Hearing : Help for Hearing Loss

Nearly 20 percent of adults in the United States alone report some degree of hearing loss, and thousands of children experience hearing difficulties of some type, according to Jim Kasic, president and CEO of Sophono. “The good news is that, today, very good solutions and treatments exist for so many types of hearing loss. The key is to start by talking with a good audiologist or otolaryngologist (ear, noise and throat, or ENT, physician).”

1. Prepare. Individuals can prepare for their visits by writing down areas of concern, questions they wish to ask and examples of situations in which they experience difficulty in hearing. They also should bring along a full list of any medicines they are taking. Bringing paper and pen to the appointment will alleviate concerns about forgetting any information.

2. Be an active participant. Many people find it helpful to ask a friend or family member to accompany them to the appointment to help ask questions and remember/write down answers. Some people even bring the appropriate equipment to record the appointment for easy reference later. Once there, it is important for the person experiencing the hearing loss to be proactive and ask his or her prepared questions, along with the following. The American Speech-Language-Hearing Association also offers more information on questions to ask an audiologist or ENT.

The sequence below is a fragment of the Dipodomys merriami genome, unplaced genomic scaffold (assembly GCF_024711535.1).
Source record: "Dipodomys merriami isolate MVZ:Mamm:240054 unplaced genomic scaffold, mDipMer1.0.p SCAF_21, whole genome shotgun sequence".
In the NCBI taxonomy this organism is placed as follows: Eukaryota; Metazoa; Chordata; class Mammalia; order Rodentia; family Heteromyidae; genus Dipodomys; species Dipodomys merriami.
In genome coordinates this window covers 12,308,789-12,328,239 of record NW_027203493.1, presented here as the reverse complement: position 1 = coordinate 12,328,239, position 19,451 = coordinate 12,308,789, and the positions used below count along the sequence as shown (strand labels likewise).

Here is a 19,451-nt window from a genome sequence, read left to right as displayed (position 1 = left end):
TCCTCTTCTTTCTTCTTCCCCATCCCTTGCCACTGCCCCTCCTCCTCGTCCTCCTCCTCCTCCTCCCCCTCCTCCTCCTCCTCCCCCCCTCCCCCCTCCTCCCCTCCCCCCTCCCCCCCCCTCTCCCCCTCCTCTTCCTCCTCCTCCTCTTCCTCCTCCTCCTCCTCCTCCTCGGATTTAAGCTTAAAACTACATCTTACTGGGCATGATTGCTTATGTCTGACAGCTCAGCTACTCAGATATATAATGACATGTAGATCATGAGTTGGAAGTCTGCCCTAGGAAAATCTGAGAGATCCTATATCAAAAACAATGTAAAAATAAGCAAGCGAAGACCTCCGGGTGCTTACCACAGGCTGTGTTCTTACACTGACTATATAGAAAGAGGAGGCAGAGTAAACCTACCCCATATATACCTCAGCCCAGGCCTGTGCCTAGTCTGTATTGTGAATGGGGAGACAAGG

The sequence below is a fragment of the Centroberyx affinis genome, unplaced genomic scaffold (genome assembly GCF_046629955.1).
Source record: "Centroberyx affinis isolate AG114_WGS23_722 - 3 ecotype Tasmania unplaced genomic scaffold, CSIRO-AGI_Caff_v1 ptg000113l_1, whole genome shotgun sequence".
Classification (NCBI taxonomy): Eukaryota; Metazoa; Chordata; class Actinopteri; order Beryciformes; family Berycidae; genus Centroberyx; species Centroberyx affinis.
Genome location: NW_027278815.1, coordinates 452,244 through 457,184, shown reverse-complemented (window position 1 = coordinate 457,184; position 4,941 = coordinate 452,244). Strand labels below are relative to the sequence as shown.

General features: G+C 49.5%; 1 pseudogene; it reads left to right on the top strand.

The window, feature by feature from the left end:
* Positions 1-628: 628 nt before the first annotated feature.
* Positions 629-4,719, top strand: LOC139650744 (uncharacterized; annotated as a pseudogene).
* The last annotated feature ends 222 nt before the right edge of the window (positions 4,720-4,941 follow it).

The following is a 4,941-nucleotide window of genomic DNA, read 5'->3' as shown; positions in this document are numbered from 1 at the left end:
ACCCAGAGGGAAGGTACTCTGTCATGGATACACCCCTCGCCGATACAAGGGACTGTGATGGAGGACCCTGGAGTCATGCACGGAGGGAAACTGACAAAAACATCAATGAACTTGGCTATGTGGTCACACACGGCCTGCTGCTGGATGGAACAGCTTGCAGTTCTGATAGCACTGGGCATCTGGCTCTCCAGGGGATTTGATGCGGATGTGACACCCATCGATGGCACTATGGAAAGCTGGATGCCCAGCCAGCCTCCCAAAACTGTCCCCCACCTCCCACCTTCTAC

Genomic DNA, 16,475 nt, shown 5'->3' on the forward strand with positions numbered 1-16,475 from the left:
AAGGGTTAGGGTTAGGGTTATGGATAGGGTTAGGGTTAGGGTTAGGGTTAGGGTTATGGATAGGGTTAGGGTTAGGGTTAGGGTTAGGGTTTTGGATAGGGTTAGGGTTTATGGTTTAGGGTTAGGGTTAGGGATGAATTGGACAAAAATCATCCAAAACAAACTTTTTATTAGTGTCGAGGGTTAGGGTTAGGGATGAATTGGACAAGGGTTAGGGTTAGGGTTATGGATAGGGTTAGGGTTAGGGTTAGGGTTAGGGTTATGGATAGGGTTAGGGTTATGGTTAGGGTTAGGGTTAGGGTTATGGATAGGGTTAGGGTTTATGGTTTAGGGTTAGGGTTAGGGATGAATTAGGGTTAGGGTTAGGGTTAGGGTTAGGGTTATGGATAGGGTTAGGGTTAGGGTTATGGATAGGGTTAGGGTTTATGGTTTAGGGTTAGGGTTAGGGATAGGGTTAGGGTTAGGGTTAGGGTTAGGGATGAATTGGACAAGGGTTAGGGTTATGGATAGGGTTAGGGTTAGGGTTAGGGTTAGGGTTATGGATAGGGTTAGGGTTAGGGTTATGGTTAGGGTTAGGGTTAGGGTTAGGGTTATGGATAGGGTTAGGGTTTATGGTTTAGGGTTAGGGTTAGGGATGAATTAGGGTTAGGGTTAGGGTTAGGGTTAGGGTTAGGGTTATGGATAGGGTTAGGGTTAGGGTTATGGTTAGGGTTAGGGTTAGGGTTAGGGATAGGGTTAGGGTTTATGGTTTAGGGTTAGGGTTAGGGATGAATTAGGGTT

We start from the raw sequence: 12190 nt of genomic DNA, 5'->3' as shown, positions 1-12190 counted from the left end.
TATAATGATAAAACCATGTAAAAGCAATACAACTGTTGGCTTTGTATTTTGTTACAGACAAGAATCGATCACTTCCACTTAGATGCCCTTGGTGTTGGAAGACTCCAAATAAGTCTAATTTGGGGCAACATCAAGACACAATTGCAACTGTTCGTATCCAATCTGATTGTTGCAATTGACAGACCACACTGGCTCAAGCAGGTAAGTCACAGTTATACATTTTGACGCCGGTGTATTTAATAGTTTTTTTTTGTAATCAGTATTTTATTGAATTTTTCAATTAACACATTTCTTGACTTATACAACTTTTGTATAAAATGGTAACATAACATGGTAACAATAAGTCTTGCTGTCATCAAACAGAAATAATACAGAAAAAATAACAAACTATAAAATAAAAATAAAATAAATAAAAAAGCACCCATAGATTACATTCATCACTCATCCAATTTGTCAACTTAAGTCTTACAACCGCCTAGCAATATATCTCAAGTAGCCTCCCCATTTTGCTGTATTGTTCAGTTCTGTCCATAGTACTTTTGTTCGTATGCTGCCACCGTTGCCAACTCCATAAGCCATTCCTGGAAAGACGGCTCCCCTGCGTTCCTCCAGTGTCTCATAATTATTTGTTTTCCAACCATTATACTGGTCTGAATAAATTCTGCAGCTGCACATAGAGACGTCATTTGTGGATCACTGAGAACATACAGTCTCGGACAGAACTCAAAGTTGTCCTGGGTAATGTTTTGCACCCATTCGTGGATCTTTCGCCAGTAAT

• What is the main problem?

• What steps do I need to take, and why is each important?

• What are my choices?

3. Ask about anything you do not understand. Patients should speak up and ask the physician or audiologist to explain any industry terms or phrases they do not understand. Treatments, medicines, equipment, hearing aids and other options can be confusing, so it can be helpful for the patient to reiterate what the provider has said to make sure they understand. Individuals also can find out how best to contact the provider with additional questions that arise later.

4. Follow up. After the initial appointment, individuals should review their notes, and if a family member or friend came to the appointment, review information with them to make sure they have the same understanding. Depending on the information shared in the appointment, patients can conduct their own research to learn more about their problem or possible treatment. Books, magazines and the Internet can be helpful. Many people find it beneficial to seek a second opinion with an audiologist or otolaryngologist.

5. Follow through. If the patient understands and agrees to the suggestions the professional has offered, it is important to follow through and act on these to see improvement.

For many people, springtime brings the joys of hearing birds singing and children playing. But for those experiencing hearing loss, the season can be less bright. “For individuals with severe hearing loss, more help than ever is available today,” says Kasic. “ENT physicians and audiologists have tremendous tools to help.”

Sophono, Inc. (http://www.sophono.com)

Read the full story at http://www.prweb.com/releases/2013/4/prweb10663321.htm

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